God’s White Flag: Interpreting an Anthropomorphic Metaphor in Genesis 32 -- By: Brian Howell

Journal: Southeastern Theological Review
Volume: STR 01:1 (Winter 2010)
Article: God’s White Flag: Interpreting an Anthropomorphic Metaphor in Genesis 32
Author: Brian Howell


God’s White Flag: Interpreting an
Anthropomorphic Metaphor in Genesis 32

Brian Howell

Oak Hill College

Introduction

Fording his family across the river in two companies, Jacob remains on the other side of the Jabbok. Here, he becomes locked in conflict with a mysterious attacker till daybreak, at which point the stranger “sees” he does not prevail over Jacob. After an entire night of grueling physical combat, he suddenly exhibits divine power and prerogative in wounding and then blessing Jacob. This development is as enigmatic as it is astounding. What can it mean for an apparently divine being to “see that he did not prevail” over a mere mortal? Could a mere mortal have pinned the Almighty, or subdued him through unexpected tenacity?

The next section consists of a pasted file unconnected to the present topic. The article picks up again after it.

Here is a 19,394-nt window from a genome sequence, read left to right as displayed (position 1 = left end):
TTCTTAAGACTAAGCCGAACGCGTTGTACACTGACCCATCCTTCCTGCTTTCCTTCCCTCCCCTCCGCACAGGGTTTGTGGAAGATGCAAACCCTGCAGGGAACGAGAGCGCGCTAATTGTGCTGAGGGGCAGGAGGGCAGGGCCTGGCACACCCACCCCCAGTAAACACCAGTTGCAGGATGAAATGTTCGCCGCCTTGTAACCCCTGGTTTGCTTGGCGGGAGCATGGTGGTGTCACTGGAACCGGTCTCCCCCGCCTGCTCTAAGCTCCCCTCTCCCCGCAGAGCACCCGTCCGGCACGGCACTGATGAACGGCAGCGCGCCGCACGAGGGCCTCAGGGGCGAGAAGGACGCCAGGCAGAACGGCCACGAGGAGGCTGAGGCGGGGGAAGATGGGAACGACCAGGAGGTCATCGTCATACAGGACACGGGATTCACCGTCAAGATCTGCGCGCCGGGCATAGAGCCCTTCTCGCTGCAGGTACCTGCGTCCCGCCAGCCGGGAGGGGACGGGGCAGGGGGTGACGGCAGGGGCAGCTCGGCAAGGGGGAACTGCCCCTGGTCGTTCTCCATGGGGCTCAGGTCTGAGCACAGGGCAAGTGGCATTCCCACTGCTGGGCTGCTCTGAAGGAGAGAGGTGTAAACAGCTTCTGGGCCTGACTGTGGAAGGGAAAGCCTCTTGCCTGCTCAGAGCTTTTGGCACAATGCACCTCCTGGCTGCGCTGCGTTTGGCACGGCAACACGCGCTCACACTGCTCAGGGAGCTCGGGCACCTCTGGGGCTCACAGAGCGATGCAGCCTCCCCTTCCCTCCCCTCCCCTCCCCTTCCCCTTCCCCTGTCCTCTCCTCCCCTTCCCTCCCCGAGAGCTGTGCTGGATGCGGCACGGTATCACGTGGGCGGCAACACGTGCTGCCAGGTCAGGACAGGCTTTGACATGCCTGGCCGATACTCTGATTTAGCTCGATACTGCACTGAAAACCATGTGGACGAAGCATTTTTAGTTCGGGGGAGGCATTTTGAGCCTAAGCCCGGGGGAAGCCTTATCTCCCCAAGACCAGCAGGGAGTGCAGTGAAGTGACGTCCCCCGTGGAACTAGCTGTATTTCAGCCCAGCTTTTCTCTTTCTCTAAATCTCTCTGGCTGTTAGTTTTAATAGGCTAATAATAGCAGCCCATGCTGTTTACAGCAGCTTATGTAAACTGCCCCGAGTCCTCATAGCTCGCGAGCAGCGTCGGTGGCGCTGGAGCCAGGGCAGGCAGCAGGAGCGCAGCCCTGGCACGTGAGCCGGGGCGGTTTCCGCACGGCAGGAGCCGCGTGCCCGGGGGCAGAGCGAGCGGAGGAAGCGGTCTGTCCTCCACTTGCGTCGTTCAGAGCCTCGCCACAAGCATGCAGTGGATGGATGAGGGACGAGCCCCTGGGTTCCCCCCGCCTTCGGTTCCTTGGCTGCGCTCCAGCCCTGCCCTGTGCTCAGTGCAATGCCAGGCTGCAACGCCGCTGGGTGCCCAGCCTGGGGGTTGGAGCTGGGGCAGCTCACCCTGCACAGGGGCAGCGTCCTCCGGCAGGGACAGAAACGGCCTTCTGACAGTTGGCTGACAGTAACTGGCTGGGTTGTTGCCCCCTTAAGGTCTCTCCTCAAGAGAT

The fact that biblical texts unapologetically describe divinity in such language creates an exegetical quandary. As Kenneth Matthews succinctly summarizes,

Much ancient Jewish and Christian speculation arose from this fascinating encounter of Jacob and the “man.” Targumic and rabbinic interpretations identified his assailant as an angel in the appearance of a man, not a theophany, and sometimes recognized the angel by name (Michael and Sariel). That a man could wrestle and prevail over God created a theological tension in Jewish interpretation, resulting in the substitute of an angel (e.g. Gen. Rab. 78.1). Philo’s allegorical reading transformed the wrestling’s meaning into the human soul that prevails over the human passions and wickedness (leg. 3.58.190). Augustine’s City of God (16:39) represented the popular interpretation that the angel was a type of Christ. The blessing bestowed on Jacob was meant for his descendants, who would believe in Christ.1

As can be seen, interpreters typically lean toward one of two approaches. As with the Targumic and rabbinic sources, texts are sometimes reinterpreted to exempt the divine from such base implications. We also find this tendency in more modern

commentators such as Gunkel, who sees in the mysterious wrestler analogies to semi-divine beings in the ANE.2

A second approach, similar to Philo, is to dismiss these anthropomorphic assertions as “poetic flourish” – as language which either cannot make, or is not intended to make, truth-conditional statements regarding the deity. Rather, this language is used for “heightened emotional impact” or occasionally to give human worshipers access to a transcendent deity by making him appear “personal.” Or, they represent ...

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